As per the Fair Work Act section 351(1); An employer must not take adverse action against a person who is an employee, or prospective employee, of the employer because of the person’s race (and any of the attributes listed above).

For more information on discrimination in the workplace, head here.

Enterprise Agreement

Lattouf’s case has since expanded to include the claim the ABC breached its own employee enterprise agreement five times.

An enterprise agreement is between one or more national system employers and their employees, as specified in the agreement.

Enterprise agreements are negotiated by the parties through collective bargaining in good faith, primarily at the enterprise level. Under the Fair Work Act 2009, an enterprise can mean any kind of business, activity, project or undertaking.

Under the Fair Work Act 2009, the following new enterprise agreements can be made:

  • Single-enterprise agreement
  • Multi-enterprise agreement
  • Greenfields agreement

For more information on the different types of Enterprise Agreements, head to our blog article titled The Difference Between Registered Agreements, Enterprise Agreements, Awards And Employment Contracts.

What is a Statement of Claim?

When disputes are brought to court, the typical process is initiated by filing a Statement of Claim.

A Statement of Claim is a summary of the facts pertaining to your case. It begins the court process & includes details of the dispute. It’s filed with the court and served on the other party to the dispute.

It names the parties involved & the outcome you are asking for (eg. compensation)

It gives the other party an opportunity to respond. Typically this timeframe is 28 days from the date a Statement of Claim is filed.

A statement of claim also sets out the basis on which you are taking legal action by providing details of the dispute. These details are referred to as ‘pleadings and particulars’.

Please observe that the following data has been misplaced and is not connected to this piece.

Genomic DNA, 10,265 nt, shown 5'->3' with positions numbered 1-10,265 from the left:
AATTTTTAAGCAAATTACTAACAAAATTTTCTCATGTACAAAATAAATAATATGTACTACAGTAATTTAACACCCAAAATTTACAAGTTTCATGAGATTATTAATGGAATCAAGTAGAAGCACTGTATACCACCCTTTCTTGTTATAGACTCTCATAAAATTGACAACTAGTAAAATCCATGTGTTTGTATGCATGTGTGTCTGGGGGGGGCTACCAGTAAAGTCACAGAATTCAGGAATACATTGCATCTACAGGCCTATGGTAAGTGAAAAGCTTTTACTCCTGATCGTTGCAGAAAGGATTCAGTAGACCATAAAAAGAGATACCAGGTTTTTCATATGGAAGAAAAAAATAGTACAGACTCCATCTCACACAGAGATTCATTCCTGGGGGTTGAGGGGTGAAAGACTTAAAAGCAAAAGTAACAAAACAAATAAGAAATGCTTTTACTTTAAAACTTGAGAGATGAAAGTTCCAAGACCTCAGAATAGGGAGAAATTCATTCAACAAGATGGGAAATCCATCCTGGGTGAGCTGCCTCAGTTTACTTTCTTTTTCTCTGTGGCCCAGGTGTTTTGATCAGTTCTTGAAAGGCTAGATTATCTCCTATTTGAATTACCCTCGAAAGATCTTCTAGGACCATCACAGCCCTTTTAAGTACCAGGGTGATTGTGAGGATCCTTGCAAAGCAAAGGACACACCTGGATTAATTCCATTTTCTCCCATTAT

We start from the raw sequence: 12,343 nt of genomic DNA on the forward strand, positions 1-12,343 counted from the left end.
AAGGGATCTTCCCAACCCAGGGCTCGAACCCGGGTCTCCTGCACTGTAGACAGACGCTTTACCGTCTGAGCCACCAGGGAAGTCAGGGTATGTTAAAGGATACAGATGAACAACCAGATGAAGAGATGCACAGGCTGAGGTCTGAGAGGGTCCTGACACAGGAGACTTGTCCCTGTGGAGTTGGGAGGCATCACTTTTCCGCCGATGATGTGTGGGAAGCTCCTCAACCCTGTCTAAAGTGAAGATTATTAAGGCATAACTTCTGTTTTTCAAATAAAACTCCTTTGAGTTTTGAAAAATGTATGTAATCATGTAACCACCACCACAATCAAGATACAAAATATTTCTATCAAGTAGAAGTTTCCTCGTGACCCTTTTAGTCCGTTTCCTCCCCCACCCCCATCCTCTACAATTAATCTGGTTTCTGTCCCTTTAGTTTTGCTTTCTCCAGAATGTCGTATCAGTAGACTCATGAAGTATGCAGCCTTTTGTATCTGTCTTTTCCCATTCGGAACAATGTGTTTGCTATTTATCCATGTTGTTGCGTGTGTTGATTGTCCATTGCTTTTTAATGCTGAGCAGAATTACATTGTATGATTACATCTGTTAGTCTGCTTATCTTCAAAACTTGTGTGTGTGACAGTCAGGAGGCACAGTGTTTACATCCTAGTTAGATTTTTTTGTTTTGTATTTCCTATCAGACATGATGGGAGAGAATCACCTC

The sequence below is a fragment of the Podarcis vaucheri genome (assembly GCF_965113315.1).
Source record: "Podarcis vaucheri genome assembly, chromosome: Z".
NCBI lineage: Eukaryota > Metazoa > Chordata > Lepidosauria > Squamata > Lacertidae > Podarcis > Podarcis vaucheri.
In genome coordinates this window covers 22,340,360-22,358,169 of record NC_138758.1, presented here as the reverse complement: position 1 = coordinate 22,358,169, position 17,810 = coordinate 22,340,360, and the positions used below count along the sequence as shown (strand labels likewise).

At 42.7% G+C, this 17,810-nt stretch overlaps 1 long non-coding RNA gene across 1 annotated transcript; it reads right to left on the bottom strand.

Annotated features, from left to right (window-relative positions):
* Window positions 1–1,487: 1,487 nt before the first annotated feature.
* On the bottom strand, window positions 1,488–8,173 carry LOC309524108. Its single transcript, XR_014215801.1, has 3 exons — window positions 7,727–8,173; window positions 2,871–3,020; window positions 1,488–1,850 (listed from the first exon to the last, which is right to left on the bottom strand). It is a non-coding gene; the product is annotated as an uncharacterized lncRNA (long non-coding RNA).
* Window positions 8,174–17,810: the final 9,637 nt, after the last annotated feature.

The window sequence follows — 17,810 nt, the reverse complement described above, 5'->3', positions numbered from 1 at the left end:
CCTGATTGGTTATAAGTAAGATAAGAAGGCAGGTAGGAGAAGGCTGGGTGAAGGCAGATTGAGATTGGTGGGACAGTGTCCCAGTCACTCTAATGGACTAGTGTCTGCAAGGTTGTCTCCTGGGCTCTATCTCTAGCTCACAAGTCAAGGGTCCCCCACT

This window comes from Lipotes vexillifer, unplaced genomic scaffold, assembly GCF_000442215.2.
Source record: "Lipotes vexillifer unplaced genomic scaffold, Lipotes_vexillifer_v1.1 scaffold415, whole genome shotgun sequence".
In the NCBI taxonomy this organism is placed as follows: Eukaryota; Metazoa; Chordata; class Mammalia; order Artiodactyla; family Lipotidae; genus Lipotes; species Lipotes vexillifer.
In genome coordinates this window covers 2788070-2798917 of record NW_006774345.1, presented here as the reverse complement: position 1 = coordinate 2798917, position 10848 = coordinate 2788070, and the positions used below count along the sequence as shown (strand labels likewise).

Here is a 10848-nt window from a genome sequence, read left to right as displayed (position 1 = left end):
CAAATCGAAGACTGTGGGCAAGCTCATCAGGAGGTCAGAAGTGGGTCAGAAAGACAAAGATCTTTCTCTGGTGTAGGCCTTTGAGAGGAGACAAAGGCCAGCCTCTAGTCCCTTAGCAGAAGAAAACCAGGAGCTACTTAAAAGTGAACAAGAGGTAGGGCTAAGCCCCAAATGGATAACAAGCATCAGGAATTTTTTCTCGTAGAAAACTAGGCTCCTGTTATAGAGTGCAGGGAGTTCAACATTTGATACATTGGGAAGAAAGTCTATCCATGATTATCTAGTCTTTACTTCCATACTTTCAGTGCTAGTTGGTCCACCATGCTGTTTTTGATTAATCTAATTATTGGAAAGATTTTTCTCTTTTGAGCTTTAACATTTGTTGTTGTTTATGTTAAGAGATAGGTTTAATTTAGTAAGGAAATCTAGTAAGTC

According to Maurice Blackburn Lawyers who released a statement last week, the new claim lodged with the Federal Court states the ABC breached the EA by:

  • Terminating her employment for misconduct when in fact, Ms Lattouf had not engaged in misconduct and had complied with guidance provided to her by management
  • Failing to advise Ms Lattouf in writing of the nature of the alleged misconduct
  • Failing to advise Ms Lattouf of the process to be undertaken by the ABC to determine whether the alleged misconduct was substantiated
  • Failing to give the Ms Lattouf an opportunity to respond and/or explain her actions or inactions and any mitigating factors she sought to have taken into consideration, before any decision was made about whether the misconduct had occurred or a determination as to the appropriate penalty had been made
  • Failing to advise Ms Lattouf that it considered the alleged misconduct was likely to constitute serious misconduct at the earliest opportunity, or at all

Lattouf is seeking reinstatement, compensation, pecuniary penalties against the ABC and orders that ABC management undergo training to ensure they comply with their EA obligations.


Employee Social Media Policy

The ABC have stated Lattouf was fired for breaking its directions on social media use by re-sharing a post from the Human Rights Watch on the Israel Gaza war. Lattouf was reportedly warned not to post controversial social media material as it breached their social media policy.

An employee social media policy sets out the guidelines for what your employees are permitted (and not permitted) to do or post on social media. Whether representing your business or sharing content that can be linked to your business, it’s important your employees understand what your expectations are for their social media use in the workplace, and outside of work hours.

A robust social media policy should cover many aspects in detail and its recommended to seek legal assistance for drafting one.



We’ll be keeping a close eye on the developments of Lattouf’s case against the ABC, make sure to follow our social media accounts for updates.

If you need assistance with any Employment Law matters, we can help. Contact our friendly team here.